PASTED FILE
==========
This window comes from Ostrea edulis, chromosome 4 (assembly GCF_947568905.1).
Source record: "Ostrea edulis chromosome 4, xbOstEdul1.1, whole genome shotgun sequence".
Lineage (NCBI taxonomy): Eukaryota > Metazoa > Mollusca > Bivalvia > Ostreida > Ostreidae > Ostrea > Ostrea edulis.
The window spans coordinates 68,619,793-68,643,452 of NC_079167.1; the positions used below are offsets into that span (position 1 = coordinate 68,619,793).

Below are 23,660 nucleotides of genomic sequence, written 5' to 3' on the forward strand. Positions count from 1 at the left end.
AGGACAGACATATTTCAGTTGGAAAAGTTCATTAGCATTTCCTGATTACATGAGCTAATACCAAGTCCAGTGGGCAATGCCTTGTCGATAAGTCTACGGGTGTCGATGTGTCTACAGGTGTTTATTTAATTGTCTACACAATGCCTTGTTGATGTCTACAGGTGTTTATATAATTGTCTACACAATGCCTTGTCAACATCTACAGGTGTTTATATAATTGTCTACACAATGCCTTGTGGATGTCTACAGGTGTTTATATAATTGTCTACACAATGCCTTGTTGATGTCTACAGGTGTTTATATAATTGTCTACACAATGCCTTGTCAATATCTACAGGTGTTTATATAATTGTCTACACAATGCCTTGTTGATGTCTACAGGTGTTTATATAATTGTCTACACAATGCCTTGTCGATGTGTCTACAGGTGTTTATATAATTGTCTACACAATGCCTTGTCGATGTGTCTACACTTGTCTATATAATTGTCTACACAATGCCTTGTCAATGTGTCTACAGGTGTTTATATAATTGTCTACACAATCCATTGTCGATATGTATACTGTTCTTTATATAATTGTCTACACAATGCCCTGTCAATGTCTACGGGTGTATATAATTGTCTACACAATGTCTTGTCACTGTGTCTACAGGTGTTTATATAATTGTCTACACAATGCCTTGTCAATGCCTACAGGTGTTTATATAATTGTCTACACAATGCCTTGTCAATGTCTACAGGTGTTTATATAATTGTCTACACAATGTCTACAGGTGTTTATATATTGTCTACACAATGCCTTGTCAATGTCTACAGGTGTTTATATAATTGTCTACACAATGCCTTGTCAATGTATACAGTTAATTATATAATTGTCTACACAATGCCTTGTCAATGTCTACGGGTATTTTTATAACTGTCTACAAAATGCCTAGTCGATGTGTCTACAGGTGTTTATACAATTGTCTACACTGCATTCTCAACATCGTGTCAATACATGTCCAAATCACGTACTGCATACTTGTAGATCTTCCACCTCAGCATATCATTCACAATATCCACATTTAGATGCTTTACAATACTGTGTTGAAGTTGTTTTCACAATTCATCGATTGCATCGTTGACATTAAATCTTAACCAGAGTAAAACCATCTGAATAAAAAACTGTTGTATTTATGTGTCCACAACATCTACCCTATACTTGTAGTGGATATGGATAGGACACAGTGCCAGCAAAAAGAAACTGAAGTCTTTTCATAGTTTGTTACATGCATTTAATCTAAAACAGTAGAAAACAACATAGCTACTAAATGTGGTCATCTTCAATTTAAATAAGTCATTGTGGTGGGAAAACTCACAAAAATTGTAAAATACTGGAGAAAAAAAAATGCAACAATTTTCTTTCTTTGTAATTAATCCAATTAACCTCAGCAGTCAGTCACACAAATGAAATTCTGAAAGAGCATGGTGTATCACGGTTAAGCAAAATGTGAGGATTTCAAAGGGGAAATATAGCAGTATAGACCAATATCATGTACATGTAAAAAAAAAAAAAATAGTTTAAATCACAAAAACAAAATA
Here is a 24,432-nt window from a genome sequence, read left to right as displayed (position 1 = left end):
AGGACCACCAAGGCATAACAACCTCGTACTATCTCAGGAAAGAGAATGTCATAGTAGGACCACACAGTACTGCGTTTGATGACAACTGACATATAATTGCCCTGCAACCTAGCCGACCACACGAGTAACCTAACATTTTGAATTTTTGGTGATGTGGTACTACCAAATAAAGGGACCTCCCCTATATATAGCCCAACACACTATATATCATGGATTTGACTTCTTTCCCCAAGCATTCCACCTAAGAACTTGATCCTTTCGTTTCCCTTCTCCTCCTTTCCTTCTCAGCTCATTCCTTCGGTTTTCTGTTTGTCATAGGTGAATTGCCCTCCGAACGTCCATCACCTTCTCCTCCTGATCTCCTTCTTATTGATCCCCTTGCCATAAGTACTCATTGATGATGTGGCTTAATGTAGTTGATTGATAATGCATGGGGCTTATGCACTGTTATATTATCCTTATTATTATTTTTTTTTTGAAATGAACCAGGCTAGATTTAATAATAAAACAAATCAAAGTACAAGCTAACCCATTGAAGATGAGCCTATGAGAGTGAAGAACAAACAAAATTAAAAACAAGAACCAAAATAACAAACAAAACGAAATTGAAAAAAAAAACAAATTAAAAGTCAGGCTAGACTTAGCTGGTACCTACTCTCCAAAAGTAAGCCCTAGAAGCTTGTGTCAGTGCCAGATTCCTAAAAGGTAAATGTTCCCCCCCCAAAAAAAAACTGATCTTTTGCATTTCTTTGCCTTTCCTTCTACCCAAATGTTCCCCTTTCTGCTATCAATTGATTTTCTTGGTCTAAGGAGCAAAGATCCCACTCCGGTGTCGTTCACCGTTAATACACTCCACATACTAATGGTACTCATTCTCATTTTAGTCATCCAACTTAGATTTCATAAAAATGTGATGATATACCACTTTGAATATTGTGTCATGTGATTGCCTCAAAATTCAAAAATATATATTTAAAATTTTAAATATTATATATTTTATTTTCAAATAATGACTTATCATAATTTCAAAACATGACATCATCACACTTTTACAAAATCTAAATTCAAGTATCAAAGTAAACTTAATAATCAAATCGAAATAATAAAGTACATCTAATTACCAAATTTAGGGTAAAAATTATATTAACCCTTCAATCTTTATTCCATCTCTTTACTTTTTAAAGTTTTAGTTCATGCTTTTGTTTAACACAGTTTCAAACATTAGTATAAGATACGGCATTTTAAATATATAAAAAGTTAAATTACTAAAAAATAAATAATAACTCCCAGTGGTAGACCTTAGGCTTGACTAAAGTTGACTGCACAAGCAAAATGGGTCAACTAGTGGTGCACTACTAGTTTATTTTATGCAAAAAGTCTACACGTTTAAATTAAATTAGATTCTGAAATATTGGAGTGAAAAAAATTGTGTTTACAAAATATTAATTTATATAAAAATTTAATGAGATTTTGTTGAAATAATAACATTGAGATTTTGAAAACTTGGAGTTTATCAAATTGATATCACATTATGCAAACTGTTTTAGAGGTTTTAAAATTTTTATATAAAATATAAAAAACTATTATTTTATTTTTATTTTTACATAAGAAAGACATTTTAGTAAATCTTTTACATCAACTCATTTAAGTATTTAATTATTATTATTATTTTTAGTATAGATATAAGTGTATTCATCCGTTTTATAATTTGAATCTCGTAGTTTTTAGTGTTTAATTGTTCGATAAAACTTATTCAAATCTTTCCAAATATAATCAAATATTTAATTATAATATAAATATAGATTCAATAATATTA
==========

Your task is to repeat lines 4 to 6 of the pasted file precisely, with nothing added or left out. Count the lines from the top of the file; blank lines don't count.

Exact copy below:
The window spans coordinates 68,619,793-68,643,452 of NC_079167.1; the positions used below are offsets into that span (position 1 = coordinate 68,619,793).

Below are 23,660 nucleotides of genomic sequence, written 5' to 3' on the forward strand. Positions count from 1 at the left end.
AGGACAGACATATTTCAGTTGGAAAAGTTCATTAGCATTTCCTGATTACATGAGCTAATACCAAGTCCAGTGGGCAATGCCTTGTCGATAAGTCTACGGGTGTCGATGTGTCTACAGGTGTTTATTTAATTGTCTACACAATGCCTTGTTGATGTCTACAGGTGTTTATATAATTGTCTACACAATGCCTTGTCAACATCTACAGGTGTTTATATAATTGTCTACACAATGCCTTGTGGATGTCTACAGGTGTTTATATAATTGTCTACACAATGCCTTGTTGATGTCTACAGGTGTTTATATAATTGTCTACACAATGCCTTGTCAATATCTACAGGTGTTTATATAATTGTCTACACAATGCCTTGTTGATGTCTACAGGTGTTTATATAATTGTCTACACAATGCCTTGTCGATGTGTCTACAGGTGTTTATATAATTGTCTACACAATGCCTTGTCGATGTGTCTACACTTGTCTATATAATTGTCTACACAATGCCTTGTCAATGTGTCTACAGGTGTTTATATAATTGTCTACACAATCCATTGTCGATATGTATACTGTTCTTTATATAATTGTCTACACAATGCCCTGTCAATGTCTACGGGTGTATATAATTGTCTACACAATGTCTTGTCACTGTGTCTACAGGTGTTTATATAATTGTCTACACAATGCCTTGTCAATGCCTACAGGTGTTTATATAATTGTCTACACAATGCCTTGTCAATGTCTACAGGTGTTTATATAATTGTCTACACAATGTCTACAGGTGTTTATATATTGTCTACACAATGCCTTGTCAATGTCTACAGGTGTTTATATAATTGTCTACACAATGCCTTGTCAATGTATACAGTTAATTATATAATTGTCTACACAATGCCTTGTCAATGTCTACGGGTATTTTTATAACTGTCTACAAAATGCCTAGTCGATGTGTCTACAGGTGTTTATACAATTGTCTACACTGCATTCTCAACATCGTGTCAATACATGTCCAAATCACGTACTGCATACTTGTAGATCTTCCACCTCAGCATATCATTCACAATATCCACATTTAGATGCTTTACAATACTGTGTTGAAGTTGTTTTCACAATTCATCGATTGCATCGTTGACATTAAATCTTAACCAGAGTAAAACCATCTGAATAAAAAACTGTTGTATTTATGTGTCCACAACATCTACCCTATACTTGTAGTGGATATGGATAGGACACAGTGCCAGCAAAAAGAAACTGAAGTCTTTTCATAGTTTGTTACATGCATTTAATCTAAAACAGTAGAAAACAACATAGCTACTAAATGTGGTCATCTTCAATTTAAATAAGTCATTGTGGTGGGAAAACTCACAAAAATTGTAAAATACTGGAGAAAAAAAAATGCAACAATTTTCTTTCTTTGTAATTAATCCAATTAACCTCAGCAGTCAGTCACACAAATGAAATTCTGAAAGAGCATGGTGTATCACGGTTAAGCAAAATGTGAGGATTTCAAAGGGGAAATATAGCAGTATAGACCAATATCATGTACATGTAAAAAAAAAAAAAATAGTTTAAATCACAAAAACAAAATA